But Top 3 home builder PulteGroup (PHM, Weiss Ratings: A-) couldn’t get much done. Earnings failed to inspire investors. Revenue inched up just 0.8 percent to $1.59 billion, while orders for new homes flatlined.
If I had to sum up the messages from today’s profit reports — and the ones I’ve seen earlier this week — they would be:
|“Financial engineering and cost cuts are boosting bottom line results, resulting in plenty of earnings beats.”|
1. Financial engineering (share buy backs) and cost cuts are boosting bottom line results, resulting in plenty of earnings “beats.”
2. But underlying revenue growth just isn’t all that impressive. Since sales are the hardest quarterly numbers to fudge, that speaks to the difficulty companies are having when it comes to generating growth outside of a few select industries.
3. The economic slowdown overseas is very real — and it’s hurting multinationals. Here in the U.S., companies are still reporting fairly robust business … but the key question is sustainability. I’ve phrased it this way: “Will the rest of the world’s ‘Anchor Economies‘ drag us down, or will we bring them up?”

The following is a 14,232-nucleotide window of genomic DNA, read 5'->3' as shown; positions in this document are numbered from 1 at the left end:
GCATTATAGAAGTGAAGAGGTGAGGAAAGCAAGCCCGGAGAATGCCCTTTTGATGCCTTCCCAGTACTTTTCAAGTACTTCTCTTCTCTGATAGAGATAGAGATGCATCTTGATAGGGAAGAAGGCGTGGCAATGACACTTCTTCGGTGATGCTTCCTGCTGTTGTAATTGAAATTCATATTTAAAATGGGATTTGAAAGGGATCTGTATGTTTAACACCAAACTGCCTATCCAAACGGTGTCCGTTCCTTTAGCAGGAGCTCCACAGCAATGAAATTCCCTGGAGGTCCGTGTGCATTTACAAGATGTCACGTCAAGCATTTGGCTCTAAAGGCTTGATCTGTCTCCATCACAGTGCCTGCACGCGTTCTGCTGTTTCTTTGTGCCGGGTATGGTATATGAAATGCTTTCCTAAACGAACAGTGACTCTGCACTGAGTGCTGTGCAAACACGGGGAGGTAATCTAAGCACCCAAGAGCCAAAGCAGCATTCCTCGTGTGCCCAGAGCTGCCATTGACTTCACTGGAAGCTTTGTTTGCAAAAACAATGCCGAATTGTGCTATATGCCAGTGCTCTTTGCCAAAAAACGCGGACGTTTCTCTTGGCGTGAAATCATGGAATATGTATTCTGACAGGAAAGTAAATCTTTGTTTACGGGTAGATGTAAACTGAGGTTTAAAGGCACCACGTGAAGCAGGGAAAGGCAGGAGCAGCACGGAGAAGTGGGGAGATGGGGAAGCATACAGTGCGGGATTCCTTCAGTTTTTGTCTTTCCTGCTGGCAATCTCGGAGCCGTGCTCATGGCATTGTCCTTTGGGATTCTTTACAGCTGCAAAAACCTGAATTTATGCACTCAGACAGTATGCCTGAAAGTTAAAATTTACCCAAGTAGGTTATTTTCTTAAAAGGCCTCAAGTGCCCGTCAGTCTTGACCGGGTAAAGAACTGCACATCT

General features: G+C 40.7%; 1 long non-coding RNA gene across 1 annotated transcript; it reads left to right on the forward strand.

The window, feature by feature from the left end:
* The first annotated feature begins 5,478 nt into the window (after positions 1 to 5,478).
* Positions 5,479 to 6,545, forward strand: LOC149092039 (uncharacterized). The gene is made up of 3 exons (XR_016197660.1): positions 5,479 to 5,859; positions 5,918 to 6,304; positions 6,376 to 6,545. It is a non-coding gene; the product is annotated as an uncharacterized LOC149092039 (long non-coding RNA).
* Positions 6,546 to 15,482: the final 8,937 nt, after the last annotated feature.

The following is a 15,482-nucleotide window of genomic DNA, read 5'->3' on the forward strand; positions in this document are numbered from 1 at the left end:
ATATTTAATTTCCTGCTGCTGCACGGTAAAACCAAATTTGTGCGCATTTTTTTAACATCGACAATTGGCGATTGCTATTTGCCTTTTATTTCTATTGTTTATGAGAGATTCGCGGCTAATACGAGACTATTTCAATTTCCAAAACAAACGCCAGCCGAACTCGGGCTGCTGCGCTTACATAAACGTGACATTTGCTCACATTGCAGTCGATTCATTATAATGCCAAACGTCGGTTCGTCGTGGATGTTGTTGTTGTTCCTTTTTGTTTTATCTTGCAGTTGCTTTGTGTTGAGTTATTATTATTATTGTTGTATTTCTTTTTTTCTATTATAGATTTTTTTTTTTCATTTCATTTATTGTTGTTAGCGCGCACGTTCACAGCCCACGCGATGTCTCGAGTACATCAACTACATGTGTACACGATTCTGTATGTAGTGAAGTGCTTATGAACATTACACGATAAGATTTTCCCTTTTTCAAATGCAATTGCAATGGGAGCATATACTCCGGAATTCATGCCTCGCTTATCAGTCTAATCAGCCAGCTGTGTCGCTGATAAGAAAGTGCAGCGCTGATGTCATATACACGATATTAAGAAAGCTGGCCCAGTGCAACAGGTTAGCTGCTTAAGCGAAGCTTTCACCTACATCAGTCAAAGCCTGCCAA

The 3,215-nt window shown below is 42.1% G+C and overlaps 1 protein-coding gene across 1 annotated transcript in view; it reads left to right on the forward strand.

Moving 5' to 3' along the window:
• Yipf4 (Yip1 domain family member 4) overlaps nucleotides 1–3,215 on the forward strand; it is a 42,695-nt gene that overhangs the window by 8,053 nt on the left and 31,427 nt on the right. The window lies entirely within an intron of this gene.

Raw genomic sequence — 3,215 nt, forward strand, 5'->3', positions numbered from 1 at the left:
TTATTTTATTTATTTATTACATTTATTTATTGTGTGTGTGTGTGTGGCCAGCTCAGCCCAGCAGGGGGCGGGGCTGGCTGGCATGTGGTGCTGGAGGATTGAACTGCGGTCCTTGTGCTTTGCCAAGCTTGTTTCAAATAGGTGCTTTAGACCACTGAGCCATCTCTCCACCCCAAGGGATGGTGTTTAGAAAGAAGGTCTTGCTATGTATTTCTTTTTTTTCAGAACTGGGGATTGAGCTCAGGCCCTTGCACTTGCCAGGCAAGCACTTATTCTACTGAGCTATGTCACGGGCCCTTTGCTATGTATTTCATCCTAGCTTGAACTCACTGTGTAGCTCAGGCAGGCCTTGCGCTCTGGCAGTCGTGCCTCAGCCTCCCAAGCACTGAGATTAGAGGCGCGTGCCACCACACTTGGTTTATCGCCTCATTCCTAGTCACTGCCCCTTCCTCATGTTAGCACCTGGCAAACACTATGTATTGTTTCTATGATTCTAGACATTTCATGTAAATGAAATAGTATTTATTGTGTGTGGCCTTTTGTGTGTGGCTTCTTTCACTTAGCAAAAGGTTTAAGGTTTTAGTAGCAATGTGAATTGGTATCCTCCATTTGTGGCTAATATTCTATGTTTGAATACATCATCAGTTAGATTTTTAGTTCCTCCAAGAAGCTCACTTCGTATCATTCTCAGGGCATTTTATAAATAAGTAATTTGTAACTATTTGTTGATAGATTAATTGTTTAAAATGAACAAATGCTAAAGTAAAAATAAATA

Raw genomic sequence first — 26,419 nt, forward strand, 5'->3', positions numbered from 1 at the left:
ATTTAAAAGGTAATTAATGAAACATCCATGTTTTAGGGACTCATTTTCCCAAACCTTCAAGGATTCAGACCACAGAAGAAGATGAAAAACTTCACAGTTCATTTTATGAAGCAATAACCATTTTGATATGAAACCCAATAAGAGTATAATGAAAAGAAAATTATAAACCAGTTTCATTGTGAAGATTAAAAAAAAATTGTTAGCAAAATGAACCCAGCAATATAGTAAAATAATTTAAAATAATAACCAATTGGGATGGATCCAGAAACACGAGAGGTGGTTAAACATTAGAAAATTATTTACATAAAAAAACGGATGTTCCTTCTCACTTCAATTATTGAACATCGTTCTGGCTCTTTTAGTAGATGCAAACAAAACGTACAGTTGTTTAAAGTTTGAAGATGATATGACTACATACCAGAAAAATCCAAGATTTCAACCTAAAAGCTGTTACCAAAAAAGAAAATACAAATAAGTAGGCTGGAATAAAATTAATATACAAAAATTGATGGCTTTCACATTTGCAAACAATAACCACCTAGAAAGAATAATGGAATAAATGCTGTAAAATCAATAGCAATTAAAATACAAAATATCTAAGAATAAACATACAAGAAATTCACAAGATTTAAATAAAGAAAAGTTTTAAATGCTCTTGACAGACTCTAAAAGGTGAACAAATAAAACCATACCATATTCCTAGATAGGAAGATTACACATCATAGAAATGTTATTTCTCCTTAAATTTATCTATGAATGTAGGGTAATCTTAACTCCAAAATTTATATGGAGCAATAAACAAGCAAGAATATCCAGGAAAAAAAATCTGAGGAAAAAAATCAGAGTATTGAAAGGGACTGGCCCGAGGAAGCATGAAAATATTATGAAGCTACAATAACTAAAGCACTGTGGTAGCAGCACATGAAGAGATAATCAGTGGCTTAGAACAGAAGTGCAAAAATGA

The verdict isn’t in yet. But the earnings reports I’m reading suggest it’ll be hard for us to keep chugging along forever without more help from China, Europe, South America and other overseas economies. That’s why I’m relatively skeptical that the V-Shaped Recovery we’ve seen the past several days can sustain itself for long!
So what do you think? Are earnings in a sustainable uptrend? Or are the latest reports making you more worried about corporate profits? Would you rather see strong sales driving results … or do you not really care how companies make their profit numbers, as long as they do make them? Let me know here.
|Our Readers Speak|
The 100- and-200-point-plus daily swings in the Dow are showing no sign of going away — and that has a lot of you commenting at the website. Is it a sign of serious trouble? Or are we still in a bull trend?
Reader Mike P. said: “The U.S. is in a long-term bull market. Many asset management firms are predicting high volatility in equities, but overall annual returns in the range of two to six percent. The nimble trader would seem to be the big winner going forward.”
Reader Greg added that: “I’ve been saying since the first appearance of irrational exuberance in the late 1990s that Mr. Market is a ‘head case.’ Violent swings from depression to euphoria? Not so unusual at all. It’s called Manic-Depressive Schizophrenia.”